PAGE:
The OSCE’s Georgia Mission (itself subject to Russia’s veto power within the OSCE) attends JCC meetings in a role akin to an observer’s. This can not substitute for a real international involvement.

Tbilisi proposes changing the JCC’s 3+1 format to a 2+2+2 format that would include: the Georgian government, Russia, the European Union, OSCE, the Tskhinvali authorities, and the Tbilisi-backed South Ossetian alternative authorities (headed since 2006 by Dmitry Sanakoyev). Georgia sees the EU and OSCE as members with full rights, not mere observers, in the new body (Civil Georgia, The Messenger, March 4-6).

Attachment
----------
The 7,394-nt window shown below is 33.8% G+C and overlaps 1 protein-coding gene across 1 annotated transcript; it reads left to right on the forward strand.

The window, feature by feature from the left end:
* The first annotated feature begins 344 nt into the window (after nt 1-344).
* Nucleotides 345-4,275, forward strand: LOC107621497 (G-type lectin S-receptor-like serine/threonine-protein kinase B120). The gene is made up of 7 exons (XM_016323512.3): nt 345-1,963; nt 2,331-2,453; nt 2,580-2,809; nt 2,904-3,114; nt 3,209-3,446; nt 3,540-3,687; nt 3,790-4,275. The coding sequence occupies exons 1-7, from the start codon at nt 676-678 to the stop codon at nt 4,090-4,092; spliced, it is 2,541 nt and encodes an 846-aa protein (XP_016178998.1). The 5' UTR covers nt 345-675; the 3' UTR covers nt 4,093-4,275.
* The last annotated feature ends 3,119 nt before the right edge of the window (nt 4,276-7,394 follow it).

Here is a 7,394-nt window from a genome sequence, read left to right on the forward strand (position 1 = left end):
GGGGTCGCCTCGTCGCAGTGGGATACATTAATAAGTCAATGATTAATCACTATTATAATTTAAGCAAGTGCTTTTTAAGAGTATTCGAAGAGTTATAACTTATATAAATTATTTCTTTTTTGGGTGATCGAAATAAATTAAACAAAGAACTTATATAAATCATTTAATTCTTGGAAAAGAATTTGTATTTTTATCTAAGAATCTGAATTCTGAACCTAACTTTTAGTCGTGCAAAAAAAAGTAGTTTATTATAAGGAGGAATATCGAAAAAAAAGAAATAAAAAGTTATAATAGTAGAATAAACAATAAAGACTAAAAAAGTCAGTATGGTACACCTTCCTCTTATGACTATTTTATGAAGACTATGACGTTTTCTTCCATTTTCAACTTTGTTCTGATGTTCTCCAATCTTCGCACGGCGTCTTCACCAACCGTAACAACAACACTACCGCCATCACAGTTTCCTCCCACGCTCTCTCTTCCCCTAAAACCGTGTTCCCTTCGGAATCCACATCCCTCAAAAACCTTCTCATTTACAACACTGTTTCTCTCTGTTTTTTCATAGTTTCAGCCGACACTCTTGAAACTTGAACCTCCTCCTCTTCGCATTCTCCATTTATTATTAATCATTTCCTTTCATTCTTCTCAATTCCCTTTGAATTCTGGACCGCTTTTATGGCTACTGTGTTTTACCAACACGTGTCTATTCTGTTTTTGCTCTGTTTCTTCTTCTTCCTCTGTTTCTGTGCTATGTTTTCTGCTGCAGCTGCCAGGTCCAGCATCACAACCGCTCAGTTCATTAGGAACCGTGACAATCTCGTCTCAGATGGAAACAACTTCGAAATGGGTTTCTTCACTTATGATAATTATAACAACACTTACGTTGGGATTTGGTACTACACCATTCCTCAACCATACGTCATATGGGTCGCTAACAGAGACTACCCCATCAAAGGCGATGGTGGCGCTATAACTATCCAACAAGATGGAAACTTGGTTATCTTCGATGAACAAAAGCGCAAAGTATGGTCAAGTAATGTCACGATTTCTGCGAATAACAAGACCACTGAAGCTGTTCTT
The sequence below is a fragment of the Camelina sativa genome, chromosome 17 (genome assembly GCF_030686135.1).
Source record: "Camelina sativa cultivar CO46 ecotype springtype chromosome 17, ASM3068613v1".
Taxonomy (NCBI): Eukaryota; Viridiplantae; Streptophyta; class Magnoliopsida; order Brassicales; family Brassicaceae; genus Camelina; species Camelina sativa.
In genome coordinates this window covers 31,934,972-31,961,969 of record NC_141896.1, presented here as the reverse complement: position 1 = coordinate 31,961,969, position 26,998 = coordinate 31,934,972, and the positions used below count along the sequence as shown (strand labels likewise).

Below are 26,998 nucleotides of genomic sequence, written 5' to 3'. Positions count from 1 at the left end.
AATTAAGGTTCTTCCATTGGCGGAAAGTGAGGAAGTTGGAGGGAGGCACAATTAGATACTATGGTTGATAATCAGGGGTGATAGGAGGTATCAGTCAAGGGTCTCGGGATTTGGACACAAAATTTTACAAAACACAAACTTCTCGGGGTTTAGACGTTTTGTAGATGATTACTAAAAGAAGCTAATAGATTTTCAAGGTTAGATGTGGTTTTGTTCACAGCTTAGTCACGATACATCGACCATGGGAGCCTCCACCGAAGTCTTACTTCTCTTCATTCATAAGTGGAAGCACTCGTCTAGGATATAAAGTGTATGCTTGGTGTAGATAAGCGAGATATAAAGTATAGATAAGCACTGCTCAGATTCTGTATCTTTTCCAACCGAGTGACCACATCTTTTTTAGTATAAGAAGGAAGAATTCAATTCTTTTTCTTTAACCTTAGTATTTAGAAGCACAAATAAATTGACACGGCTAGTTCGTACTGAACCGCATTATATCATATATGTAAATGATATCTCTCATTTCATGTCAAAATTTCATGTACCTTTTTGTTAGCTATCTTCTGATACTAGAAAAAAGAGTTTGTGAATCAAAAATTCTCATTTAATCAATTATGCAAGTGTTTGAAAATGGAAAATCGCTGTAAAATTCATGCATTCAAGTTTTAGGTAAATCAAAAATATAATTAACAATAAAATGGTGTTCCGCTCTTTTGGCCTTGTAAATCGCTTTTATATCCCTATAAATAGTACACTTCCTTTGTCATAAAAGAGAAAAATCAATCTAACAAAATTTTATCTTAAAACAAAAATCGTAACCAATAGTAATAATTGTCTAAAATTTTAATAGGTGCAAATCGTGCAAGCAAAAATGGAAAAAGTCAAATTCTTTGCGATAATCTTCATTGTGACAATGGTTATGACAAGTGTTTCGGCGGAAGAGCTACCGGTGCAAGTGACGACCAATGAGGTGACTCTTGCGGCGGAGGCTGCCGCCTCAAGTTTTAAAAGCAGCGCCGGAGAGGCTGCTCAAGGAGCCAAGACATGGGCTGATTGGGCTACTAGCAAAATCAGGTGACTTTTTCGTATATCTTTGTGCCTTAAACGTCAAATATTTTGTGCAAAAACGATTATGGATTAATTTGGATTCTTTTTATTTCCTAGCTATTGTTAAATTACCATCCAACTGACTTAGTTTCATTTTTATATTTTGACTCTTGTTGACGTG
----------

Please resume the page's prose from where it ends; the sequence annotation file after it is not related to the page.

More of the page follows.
The proposed changes would, first, put an end to Russia’s triple representation, a grotesque feature of the quadripartite JCC all along. Beyond this, the proposed 2+2+2 format would reflect the changes that have occurred on the ground in South Ossetia after 2004 and whose momentum is accelerating. Such changes include: Georgia’s European integration policy; the EU’s development of a neighborhood policy, with a growing role in post-conflict stabilization and reconstruction; and the emergence and successful performance of Tbilisi-backed authorities in South Ossetia, creating a duality of power there. Meanwhile the EU has become an important donor of rehabilitation funds to South Ossetia.